We’ve all been experiencing unprecedented and challenging times. As a Bailiwick, we have done a great job – but this is a marathon, not a sprint.
We are enjoying freedoms that other countries can only dream of. If we want to keep it that way, we all need to play our part, especially with these longer nights as we reach for our thermals.
As cases dwindled we started venturing out of our homes, back to work and school.
In our Bailiwick Bubble, we soon stopped being thankful and started moaning about all the things we moaned about before. Things that those outside of Guernsey would be grateful to have to moan about.
We have shown the world what small communities are all about - team work. But now is not the time to be complacent, especially with these cold months upon us and the continuous challenges we face.
That’s where #GuernseyTogether Winter 2021 comes in with lots of advice on how we can work together to stay well. Winter wellness is key, and this page has information about the different things we can do to tackle the spread of viruses and how we can protect ourselves and those around us. Our ‘Everyday Do’s and Don’ts’ section is a particularly useful summary.
Just some of the things we’d like to remind you of are:
If you are ill, please don’t go to work – and to managers and bosses, please support those who are poorly by, where possible, allowing employees to work from home. We know and understand that this isn’t always possible, but if you can, then please do.
If you are a business, please keep hand sanitiser at your doors and on your counters. Please regularly wipe down counters and tables.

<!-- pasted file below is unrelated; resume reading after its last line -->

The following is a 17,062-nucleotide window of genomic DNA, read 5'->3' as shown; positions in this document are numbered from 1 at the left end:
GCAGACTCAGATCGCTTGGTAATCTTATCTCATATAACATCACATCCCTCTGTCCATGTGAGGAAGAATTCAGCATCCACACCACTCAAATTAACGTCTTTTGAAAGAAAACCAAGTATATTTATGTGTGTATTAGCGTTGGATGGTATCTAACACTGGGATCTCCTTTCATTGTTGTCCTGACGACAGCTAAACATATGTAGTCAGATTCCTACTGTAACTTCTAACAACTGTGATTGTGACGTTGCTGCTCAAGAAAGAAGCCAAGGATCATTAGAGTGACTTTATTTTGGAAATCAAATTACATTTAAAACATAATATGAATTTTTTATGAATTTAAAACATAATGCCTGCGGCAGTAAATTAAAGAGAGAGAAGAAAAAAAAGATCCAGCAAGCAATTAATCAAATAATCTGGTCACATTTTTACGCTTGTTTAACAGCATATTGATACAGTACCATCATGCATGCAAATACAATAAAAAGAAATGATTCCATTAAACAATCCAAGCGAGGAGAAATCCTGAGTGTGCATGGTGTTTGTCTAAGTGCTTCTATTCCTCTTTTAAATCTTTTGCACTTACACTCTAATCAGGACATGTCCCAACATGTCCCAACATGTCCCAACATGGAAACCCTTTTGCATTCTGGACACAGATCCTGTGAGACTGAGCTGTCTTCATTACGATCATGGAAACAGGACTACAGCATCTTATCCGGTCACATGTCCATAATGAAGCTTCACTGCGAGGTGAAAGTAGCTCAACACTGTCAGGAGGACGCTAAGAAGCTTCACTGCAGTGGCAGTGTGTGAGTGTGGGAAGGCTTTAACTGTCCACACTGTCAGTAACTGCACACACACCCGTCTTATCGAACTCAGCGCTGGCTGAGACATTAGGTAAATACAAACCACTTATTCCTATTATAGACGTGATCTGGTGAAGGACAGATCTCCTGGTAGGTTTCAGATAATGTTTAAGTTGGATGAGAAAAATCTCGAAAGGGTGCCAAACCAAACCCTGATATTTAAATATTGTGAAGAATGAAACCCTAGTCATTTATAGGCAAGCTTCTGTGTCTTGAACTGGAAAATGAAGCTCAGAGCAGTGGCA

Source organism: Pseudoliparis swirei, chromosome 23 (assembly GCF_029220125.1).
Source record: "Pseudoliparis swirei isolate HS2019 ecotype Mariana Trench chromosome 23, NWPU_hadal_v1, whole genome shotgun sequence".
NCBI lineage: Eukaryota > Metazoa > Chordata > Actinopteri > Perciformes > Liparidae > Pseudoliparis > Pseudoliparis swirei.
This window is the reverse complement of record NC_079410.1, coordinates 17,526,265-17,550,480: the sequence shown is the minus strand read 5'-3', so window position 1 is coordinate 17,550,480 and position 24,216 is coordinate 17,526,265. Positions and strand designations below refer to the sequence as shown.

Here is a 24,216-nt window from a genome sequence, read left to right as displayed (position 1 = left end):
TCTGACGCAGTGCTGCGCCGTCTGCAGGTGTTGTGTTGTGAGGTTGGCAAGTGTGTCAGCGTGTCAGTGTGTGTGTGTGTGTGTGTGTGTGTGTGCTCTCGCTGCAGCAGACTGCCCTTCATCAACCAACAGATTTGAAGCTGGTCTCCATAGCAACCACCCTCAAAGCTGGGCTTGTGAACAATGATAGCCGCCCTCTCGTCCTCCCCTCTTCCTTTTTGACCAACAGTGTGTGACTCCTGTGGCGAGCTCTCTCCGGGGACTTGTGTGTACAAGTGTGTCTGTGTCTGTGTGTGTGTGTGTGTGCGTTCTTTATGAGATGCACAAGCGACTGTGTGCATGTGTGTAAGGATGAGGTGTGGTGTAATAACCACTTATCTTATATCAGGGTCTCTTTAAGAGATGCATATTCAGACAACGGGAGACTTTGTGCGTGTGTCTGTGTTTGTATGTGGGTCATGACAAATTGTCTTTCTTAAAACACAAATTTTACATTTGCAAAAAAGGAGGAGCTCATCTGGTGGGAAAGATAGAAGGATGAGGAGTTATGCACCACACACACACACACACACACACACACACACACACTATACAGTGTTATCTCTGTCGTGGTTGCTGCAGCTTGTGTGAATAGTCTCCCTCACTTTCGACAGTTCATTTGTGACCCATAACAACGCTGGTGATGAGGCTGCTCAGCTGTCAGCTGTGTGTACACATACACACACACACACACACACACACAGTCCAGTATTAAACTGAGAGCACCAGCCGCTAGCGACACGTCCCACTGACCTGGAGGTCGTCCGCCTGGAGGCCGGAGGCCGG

It’s good practice to respect personal space, where possible, to wash our hands or use hand sanitiser and to stay home if we are ill.
Look after yourself and each other. Be kind.
We’ve said it before, and we’ll say it again. Let’s make sure that love and support is the only thing we are spreading. Not germs. Not misinformation. Not negativity.
Let’s not forget who we are, and what we are capable of when we work together. When we are Guernsey Together.
Can you and your business help the Bailiwick in its fight against winter illnesses and COVID-19?
Especially during this cold winter, we need to work together, as a team, to mitigate the impact of COVID-19 and other respiratory illnesses on the community.
A ‘normal’ winter sees increased pressure on our health and social care services. The hospital fills up and sometimes services have to be postponed to make sure we have sufficient resources to care for those who need it most.
With COVID-19 all around us, this winter it is more important than ever to look after each other and prevent the unnecessary spread of illness.
We know that simple measures can prevent the spread of viruses. Could you be the champion for your organisation to do your bit to keep people well and reduce the impact on our health and social care services?
#GuernseyTogether Winter 2021 Champions will need to agree to the following mission statement:
As a #GuernseyTogether Winter 2021 Champion I will:
remind people that they should not attend the workplace if they are ill and I will work with management to support employees to work from home where possible;
promote good hand hygiene and respiratory etiquette in the workplace;